The Obama speech after receiving the Nobel Peace Prize defines a new vision for a superpower seeking help against new kinds of threats.
A mix of idealism and national self-interest has often marked American leadership in the world. But not many US presidents have put the golden rule at the center of their foreign policy.
What President Obama calls the "law of love" – or do unto others as you would have them do unto you – was a focal point of his sweeping speech in Oslo after being awarded the 2009 Nobel Peace Prize on Thursday.
He often uses this religious idiom in his loftier speeches. It reflects a desire to give moral imperative to activist government – mostly at home. And he readily admits, after only 10 months in office, that his moral stances, rather than any concrete action, won him the prize.
But one particular action – sending more troops to Afghanistan even as he was being honored as a peacemaker – required him to speak of the differences between a "just war" and one waged outside global "standards that govern the use of force."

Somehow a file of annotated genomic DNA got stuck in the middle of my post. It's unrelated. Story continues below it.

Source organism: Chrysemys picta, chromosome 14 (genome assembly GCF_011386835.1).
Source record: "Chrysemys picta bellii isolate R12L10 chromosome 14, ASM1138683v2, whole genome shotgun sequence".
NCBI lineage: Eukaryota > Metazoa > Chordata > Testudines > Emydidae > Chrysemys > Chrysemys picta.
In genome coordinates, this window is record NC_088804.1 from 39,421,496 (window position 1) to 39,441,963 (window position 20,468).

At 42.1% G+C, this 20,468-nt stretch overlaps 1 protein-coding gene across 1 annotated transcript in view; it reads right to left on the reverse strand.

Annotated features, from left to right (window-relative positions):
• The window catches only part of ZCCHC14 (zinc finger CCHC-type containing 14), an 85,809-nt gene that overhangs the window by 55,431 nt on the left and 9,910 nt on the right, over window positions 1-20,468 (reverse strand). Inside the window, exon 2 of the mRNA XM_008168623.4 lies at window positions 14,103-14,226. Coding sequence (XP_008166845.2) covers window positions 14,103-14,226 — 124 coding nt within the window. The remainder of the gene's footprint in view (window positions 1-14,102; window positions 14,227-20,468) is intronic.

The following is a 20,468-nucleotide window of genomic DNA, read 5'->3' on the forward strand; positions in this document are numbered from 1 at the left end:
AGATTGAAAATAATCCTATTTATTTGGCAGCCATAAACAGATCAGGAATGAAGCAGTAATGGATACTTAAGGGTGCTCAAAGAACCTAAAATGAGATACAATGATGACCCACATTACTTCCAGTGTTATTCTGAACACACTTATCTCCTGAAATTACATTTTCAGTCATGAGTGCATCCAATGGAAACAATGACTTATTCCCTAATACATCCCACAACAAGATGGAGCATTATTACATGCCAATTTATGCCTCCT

He painted the war in Afghanistan as one of self-defense for the United States and its Western allies – against what he calls "a few small men with outsized rage [who] murder innocents on a horrific scale."
But the US is not just any nation in citing self-defense. He used the occasion to remind the world that America, as a superpower built on universal ideals, has had to use force again and again over six decades to help "underwrite global security" out of "enlightened self-interest" but also often from a moral imperative.